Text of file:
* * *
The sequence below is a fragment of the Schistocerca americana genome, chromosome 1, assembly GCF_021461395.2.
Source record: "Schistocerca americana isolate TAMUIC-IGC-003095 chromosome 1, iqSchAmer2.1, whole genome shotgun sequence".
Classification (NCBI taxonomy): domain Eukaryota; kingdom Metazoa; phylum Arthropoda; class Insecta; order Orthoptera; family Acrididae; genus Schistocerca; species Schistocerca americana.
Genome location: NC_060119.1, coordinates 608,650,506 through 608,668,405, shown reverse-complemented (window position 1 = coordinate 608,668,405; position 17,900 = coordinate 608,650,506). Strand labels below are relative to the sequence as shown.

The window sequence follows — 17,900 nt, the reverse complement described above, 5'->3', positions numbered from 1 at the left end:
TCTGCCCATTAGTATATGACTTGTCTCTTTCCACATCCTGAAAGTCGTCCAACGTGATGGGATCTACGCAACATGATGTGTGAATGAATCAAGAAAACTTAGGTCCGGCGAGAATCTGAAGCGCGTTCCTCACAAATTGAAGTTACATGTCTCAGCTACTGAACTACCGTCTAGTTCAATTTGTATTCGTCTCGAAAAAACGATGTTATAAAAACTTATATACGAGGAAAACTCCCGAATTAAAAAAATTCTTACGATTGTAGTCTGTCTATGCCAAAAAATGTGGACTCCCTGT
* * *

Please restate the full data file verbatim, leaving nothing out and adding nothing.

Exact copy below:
The sequence below is a fragment of the Schistocerca americana genome, chromosome 1, assembly GCF_021461395.2.
Source record: "Schistocerca americana isolate TAMUIC-IGC-003095 chromosome 1, iqSchAmer2.1, whole genome shotgun sequence".
Classification (NCBI taxonomy): domain Eukaryota; kingdom Metazoa; phylum Arthropoda; class Insecta; order Orthoptera; family Acrididae; genus Schistocerca; species Schistocerca americana.
Genome location: NC_060119.1, coordinates 608,650,506 through 608,668,405, shown reverse-complemented (window position 1 = coordinate 608,668,405; position 17,900 = coordinate 608,650,506). Strand labels below are relative to the sequence as shown.

The window sequence follows — 17,900 nt, the reverse complement described above, 5'->3', positions numbered from 1 at the left end:
TCTGCCCATTAGTATATGACTTGTCTCTTTCCACATCCTGAAAGTCGTCCAACGTGATGGGATCTACGCAACATGATGTGTGAATGAATCAAGAAAACTTAGGTCCGGCGAGAATCTGAAGCGCGTTCCTCACAAATTGAAGTTACATGTCTCAGCTACTGAACTACCGTCTAGTTCAATTTGTATTCGTCTCGAAAAAACGATGTTATAAAAACTTATATACGAGGAAAACTCCCGAATTAAAAAAATTCTTACGATTGTAGTCTGTCTATGCCAAAAAATGTGGACTCCCTGT